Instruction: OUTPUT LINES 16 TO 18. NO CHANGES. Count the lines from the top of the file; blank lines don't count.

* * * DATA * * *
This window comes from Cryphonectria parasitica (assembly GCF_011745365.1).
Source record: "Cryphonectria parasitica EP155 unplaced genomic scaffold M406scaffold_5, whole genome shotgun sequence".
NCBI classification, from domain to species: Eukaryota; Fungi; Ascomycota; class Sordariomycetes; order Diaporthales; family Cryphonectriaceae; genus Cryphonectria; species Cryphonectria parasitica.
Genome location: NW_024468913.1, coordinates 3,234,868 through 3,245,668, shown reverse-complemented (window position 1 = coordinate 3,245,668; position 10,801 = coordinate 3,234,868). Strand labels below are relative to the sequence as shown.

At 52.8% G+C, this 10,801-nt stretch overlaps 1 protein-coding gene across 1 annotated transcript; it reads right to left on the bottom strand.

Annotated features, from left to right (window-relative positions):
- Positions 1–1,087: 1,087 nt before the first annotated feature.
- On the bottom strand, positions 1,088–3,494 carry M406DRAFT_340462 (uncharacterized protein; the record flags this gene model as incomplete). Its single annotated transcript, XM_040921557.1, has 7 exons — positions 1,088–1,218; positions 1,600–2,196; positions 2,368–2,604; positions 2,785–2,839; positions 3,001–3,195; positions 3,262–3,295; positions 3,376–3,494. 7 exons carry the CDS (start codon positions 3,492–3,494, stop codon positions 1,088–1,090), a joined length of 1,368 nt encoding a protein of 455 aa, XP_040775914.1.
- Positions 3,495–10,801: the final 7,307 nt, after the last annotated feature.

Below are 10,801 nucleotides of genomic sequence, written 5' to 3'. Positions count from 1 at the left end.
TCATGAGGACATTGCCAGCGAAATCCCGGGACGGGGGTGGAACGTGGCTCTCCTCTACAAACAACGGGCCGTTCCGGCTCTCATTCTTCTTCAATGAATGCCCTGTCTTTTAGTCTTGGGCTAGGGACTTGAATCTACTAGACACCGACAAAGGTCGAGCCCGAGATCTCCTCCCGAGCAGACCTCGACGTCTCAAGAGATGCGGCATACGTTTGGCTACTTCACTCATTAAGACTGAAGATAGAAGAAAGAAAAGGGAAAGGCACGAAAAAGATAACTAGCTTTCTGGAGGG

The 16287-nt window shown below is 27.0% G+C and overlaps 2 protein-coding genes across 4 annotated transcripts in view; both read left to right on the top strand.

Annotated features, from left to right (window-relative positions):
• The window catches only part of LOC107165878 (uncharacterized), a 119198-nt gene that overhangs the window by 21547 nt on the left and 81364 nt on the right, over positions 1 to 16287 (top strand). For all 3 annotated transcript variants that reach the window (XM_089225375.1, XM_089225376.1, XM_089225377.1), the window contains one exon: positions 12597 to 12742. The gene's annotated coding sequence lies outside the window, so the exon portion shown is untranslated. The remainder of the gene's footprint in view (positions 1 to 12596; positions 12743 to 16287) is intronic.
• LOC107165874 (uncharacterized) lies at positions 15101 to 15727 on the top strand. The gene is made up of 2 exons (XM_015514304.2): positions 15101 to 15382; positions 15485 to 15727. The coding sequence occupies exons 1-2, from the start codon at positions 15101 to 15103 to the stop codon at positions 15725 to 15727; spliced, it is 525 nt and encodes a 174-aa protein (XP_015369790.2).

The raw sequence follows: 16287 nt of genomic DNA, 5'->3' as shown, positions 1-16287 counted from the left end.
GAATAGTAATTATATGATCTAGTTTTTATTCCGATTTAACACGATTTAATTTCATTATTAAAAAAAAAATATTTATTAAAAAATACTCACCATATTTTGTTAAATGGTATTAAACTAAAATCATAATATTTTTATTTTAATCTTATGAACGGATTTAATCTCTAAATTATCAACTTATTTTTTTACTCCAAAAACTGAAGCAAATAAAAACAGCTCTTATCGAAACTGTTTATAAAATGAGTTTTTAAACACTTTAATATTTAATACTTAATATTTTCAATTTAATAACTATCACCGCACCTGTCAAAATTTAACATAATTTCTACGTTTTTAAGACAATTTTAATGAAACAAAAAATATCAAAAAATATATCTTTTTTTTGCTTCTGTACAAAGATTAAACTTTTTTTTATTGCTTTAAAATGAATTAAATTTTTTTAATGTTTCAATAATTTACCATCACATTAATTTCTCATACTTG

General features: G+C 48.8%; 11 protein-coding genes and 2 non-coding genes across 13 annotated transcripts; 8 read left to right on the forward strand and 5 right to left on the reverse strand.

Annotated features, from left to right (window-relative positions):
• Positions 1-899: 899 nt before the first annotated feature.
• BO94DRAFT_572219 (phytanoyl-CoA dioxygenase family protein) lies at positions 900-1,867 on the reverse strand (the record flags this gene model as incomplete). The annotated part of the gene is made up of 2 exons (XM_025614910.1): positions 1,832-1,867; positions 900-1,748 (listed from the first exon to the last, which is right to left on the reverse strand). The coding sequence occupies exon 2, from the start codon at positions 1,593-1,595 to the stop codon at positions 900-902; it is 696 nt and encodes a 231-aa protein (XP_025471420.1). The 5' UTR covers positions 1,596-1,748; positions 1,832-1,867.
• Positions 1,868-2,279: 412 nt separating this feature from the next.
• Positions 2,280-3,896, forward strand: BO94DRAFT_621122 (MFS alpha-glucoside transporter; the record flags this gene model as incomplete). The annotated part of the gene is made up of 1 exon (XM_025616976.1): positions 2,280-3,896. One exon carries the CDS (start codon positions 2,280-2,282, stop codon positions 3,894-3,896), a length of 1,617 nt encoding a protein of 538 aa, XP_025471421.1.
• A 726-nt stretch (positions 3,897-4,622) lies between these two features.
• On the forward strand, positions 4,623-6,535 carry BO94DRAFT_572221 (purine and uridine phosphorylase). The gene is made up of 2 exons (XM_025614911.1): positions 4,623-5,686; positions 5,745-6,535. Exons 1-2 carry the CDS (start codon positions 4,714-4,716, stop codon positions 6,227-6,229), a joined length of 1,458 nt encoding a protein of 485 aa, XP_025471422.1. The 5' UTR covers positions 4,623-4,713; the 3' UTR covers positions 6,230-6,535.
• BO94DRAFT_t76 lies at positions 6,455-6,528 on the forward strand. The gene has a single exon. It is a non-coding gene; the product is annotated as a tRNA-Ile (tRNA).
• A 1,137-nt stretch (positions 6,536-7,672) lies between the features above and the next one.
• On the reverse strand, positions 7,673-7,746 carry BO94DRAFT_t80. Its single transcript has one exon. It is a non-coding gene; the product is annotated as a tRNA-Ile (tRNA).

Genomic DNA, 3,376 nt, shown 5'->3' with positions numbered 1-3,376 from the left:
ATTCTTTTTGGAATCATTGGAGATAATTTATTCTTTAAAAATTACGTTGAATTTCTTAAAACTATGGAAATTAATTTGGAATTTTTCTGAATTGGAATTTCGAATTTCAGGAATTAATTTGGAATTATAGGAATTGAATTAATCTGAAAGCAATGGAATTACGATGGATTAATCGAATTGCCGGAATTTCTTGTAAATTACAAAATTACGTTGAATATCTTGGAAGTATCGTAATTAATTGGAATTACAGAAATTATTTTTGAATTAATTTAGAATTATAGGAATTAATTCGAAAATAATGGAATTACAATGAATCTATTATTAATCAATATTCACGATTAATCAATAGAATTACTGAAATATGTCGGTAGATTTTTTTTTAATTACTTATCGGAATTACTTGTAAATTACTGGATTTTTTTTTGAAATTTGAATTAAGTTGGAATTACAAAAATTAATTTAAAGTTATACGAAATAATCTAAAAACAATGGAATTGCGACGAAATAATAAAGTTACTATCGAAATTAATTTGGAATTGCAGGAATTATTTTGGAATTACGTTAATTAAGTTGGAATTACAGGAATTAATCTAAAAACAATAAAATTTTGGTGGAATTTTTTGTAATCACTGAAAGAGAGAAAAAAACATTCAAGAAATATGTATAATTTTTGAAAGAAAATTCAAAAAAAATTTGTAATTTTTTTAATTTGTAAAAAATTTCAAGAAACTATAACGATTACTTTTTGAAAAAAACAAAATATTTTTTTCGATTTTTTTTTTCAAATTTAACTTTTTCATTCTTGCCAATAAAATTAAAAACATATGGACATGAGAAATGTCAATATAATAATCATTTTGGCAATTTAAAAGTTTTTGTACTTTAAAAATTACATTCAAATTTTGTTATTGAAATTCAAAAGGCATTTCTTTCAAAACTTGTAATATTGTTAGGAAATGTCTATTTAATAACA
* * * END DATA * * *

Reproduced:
The raw sequence follows: 16287 nt of genomic DNA, 5'->3' as shown, positions 1-16287 counted from the left end.
GAATAGTAATTATATGATCTAGTTTTTATTCCGATTTAACACGATTTAATTTCATTATTAAAAAAAAAATATTTATTAAAAAATACTCACCATATTTTGTTAAATGGTATTAAACTAAAATCATAATATTTTTATTTTAATCTTATGAACGGATTTAATCTCTAAATTATCAACTTATTTTTTTACTCCAAAAACTGAAGCAAATAAAAACAGCTCTTATCGAAACTGTTTATAAAATGAGTTTTTAAACACTTTAATATTTAATACTTAATATTTTCAATTTAATAACTATCACCGCACCTGTCAAAATTTAACATAATTTCTACGTTTTTAAGACAATTTTAATGAAACAAAAAATATCAAAAAATATATCTTTTTTTTGCTTCTGTACAAAGATTAAACTTTTTTTTATTGCTTTAAAATGAATTAAATTTTTTTAATGTTTCAATAATTTACCATCACATTAATTTCTCATACTTG

General features: G+C 48.8%; 11 protein-coding genes and 2 non-coding genes across 13 annotated transcripts; 8 read left to right on the forward strand and 5 right to left on the reverse strand.